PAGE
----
This Comment examines the nature of scientific uncertainty that complicates precision in setting permissible exposure levels for carcinogens under the Occupational Safety and Health Act (OSHA). The author compares OSHA's policy for dealing with these uncertainties with the legal and factual findings required by the Supreme Court in Industrial Union Department, AFL-CIO v. American Petroleum Institute as a prerequisite to the promulgation of standards. The author argues that the future of OSHA's attempts to set exposure levels depends on a partnership between courts and the agency to confront these scientific issues. The author argues that reviewing courts should yield to OSHA's expertise in analyzing, interpreting, and applying complex scientific data in an effort to enhance the efficiency of OSHA.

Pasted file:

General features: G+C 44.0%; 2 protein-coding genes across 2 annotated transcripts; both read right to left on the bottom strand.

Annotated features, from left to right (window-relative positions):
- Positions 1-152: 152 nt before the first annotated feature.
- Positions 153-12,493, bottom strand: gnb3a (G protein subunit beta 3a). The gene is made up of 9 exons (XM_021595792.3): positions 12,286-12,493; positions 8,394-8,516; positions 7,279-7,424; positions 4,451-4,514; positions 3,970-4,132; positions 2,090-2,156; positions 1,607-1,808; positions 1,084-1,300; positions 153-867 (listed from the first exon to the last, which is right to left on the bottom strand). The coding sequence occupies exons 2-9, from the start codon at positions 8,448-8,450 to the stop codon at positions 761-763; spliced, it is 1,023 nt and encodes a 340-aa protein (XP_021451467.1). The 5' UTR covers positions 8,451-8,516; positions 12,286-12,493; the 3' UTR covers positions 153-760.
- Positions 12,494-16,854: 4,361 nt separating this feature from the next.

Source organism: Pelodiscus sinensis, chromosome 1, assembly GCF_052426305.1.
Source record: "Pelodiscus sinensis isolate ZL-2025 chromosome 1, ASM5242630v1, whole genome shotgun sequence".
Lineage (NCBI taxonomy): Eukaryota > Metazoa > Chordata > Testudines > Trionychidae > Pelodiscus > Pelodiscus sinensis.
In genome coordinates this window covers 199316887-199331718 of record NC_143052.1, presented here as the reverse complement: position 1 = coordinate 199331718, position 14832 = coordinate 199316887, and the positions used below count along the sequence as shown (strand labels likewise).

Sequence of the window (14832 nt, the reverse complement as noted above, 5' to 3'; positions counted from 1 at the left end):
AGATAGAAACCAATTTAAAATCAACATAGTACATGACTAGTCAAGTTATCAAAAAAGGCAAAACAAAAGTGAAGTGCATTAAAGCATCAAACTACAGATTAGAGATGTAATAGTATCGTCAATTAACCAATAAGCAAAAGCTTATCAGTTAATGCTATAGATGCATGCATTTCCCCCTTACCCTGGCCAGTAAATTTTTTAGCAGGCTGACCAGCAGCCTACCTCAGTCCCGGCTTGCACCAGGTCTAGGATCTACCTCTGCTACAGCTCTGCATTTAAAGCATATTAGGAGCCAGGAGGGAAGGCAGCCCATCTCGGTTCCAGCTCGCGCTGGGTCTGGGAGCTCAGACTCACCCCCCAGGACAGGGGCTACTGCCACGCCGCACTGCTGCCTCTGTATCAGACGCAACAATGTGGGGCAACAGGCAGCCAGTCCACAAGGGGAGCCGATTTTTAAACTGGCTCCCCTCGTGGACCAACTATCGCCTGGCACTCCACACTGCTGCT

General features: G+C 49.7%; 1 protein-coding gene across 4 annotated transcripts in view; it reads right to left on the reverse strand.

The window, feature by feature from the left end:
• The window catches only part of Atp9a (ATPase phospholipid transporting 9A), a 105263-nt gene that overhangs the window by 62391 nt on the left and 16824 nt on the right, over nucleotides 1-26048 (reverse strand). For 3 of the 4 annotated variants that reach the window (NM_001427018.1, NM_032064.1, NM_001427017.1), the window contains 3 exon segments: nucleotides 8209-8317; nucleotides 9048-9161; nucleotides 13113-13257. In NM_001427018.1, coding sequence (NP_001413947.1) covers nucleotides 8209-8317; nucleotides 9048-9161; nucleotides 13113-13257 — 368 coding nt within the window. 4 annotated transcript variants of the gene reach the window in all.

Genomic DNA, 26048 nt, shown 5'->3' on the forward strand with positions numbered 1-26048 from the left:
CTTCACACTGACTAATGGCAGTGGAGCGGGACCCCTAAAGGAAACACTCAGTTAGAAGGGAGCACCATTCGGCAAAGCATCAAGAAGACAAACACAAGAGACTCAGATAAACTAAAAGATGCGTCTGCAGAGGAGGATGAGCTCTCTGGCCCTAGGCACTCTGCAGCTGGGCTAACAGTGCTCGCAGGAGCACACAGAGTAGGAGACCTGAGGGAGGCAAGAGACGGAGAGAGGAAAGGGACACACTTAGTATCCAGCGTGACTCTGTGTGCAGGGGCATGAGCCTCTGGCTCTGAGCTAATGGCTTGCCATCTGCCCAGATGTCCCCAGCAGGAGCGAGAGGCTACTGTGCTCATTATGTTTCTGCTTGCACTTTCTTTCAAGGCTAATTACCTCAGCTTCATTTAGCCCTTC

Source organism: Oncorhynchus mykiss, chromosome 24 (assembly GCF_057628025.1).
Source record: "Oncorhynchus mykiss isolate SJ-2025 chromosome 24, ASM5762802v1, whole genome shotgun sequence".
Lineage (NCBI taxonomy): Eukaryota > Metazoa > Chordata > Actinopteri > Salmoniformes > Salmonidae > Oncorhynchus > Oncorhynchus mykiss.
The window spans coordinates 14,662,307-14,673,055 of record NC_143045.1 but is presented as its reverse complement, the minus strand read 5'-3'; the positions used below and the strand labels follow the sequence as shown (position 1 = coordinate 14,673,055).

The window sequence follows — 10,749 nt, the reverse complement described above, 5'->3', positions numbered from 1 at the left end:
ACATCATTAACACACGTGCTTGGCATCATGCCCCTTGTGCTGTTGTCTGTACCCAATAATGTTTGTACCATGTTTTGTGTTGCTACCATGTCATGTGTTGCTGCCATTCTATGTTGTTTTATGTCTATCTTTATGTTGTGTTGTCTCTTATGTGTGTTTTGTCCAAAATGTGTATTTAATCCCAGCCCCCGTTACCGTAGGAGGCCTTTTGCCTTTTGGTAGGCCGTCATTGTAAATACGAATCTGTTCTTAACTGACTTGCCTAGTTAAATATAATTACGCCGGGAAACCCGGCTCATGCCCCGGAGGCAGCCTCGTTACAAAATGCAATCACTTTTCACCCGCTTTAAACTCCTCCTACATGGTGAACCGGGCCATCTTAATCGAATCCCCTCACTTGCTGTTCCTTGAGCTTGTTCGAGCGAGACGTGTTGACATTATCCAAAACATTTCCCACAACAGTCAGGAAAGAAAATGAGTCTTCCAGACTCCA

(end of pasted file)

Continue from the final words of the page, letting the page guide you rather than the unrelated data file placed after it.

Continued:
George B. Blackmar,
OSHA at the Threshold: Setting Permissible Exposure Levels For Known Carcinogens After American Petroleum Institute,
San Diego L. Rev.
Available at: https://digital.sandiego.edu/sdlr/vol18/iss4/3